And then the question is: is he not interested in the kind of question that you asked that other texts are interested in? Does he not believe it? Does it not fit his situation? We don’t know. But in the text at hand it’s human rebellion that’s focused upon. You know, so, the other thing we might do later, is to go back and trace that, you know, doctrine, work some more with salvation and election, how that unfolds.
But the blame is laid on human beings in 24. The reason – they-they didn’t create the place of burning, but the reason they’re there is their own rebellion. Now then, other? That’s a good question, hope I was fair to it, I wasn’t tryin’ to dodge it there but I think it’s an accurate answer. Is there, other questions?
Audience Member: What about how Jewish [inaudible]
What Jewish community you wanna talk about?
Audience Member: Yeah I know there are multiple[inaudible]
Well and which era, and which era, cuz the New Testament struck me finally, somebody sayin’, “What do Jewish people think about this?” Well you know the New Testament writers were Jewish. That’s one Jewish community. I’m not chastising you, cuz I know you had a job to do, that’s where you were, but right – so-so what I’m about to say is not any criticism of you.
Right – but - you know, before the break, one of the things we were talkin’ about is not, specifically, but I’ll remind the class that, before the break we said, the first century Jewish community, a variety of reasons for rejecting Jesus as a Messiah. Sadducees didn’t believe in resurrection, final judgment, so they wouldn’t agree with Jesus no matter who they thought He was. They wouldn’t agree with him. Others thought He came from the wrong place or hung out with the wrong sort of people. The Pharisees never said, “You’re the wrong kinda king.” They disagreed with His ritual purity, with His treatment of Sabbath, et cetera. You never hear the Pharisee’s sayin’ “What-hey.” The average person, a lot of the crowds though, we read that, they like the zealots wanted a political liberator, right? So they weren’t gonna be pleased with Jesus.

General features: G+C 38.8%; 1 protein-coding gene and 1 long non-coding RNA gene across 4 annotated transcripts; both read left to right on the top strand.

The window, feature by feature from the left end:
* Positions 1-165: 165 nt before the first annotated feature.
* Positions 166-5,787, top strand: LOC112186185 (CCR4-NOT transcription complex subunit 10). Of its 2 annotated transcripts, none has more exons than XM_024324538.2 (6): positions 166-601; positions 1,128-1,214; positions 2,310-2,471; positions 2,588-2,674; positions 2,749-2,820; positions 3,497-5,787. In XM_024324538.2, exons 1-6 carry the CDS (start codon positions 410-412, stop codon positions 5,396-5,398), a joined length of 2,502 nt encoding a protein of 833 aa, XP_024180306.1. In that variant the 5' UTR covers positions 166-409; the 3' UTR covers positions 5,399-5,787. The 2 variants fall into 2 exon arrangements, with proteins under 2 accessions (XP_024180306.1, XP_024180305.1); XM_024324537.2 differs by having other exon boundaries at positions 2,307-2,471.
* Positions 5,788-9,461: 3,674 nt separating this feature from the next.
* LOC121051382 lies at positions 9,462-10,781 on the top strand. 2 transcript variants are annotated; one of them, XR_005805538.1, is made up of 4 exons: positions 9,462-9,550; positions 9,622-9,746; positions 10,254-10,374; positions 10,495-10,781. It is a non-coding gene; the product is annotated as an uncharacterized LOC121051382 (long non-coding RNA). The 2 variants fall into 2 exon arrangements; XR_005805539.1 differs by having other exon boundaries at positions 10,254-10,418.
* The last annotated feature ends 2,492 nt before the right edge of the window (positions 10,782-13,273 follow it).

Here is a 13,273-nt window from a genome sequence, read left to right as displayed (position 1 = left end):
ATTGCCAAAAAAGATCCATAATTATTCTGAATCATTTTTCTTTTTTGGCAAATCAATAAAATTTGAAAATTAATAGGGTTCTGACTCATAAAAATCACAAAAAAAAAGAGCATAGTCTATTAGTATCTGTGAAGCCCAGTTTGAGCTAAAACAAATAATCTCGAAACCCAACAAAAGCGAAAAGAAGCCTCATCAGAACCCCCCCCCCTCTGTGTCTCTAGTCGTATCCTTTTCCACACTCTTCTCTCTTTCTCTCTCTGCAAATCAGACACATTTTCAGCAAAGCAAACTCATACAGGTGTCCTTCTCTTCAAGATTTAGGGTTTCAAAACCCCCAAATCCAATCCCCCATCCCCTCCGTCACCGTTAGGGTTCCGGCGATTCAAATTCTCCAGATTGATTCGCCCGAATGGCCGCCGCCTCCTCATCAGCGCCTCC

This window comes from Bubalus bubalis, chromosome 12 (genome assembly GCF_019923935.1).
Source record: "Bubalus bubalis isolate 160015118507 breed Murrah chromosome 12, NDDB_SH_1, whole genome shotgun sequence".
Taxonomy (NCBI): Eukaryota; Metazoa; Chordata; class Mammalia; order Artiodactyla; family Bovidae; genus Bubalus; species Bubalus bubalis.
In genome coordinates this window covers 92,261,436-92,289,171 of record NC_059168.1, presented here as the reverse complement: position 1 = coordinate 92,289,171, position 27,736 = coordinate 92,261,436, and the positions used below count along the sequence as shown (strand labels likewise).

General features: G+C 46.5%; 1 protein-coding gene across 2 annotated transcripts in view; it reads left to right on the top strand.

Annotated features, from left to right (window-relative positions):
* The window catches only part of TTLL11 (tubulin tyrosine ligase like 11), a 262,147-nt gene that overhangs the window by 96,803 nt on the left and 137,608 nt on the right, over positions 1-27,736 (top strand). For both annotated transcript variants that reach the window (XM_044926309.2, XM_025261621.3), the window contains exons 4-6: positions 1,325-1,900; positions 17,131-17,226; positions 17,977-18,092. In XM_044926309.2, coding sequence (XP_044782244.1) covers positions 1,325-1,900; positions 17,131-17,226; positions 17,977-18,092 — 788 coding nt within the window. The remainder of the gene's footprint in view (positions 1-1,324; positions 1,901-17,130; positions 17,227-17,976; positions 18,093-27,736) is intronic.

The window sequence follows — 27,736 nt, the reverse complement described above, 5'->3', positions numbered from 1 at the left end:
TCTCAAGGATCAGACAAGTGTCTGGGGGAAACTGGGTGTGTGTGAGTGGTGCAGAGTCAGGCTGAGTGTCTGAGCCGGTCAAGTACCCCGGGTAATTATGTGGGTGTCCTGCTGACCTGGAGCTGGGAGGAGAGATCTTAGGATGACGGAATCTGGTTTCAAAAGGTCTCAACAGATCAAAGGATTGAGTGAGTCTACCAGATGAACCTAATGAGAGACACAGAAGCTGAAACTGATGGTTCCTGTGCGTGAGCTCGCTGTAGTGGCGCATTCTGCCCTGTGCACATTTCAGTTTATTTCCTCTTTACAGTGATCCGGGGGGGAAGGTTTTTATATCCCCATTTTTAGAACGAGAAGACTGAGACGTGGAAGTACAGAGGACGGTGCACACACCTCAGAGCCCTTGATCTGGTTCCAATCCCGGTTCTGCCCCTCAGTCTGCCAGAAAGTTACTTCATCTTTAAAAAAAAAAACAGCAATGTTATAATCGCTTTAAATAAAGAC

Some of them weren’t even interested in that. They weren’t that exc- what they wanted was someone to feed and clothe ‘em and give ‘em daily sustenance. So when Jesus says to ‘em, “You’re only followin’ me cuz of the food.”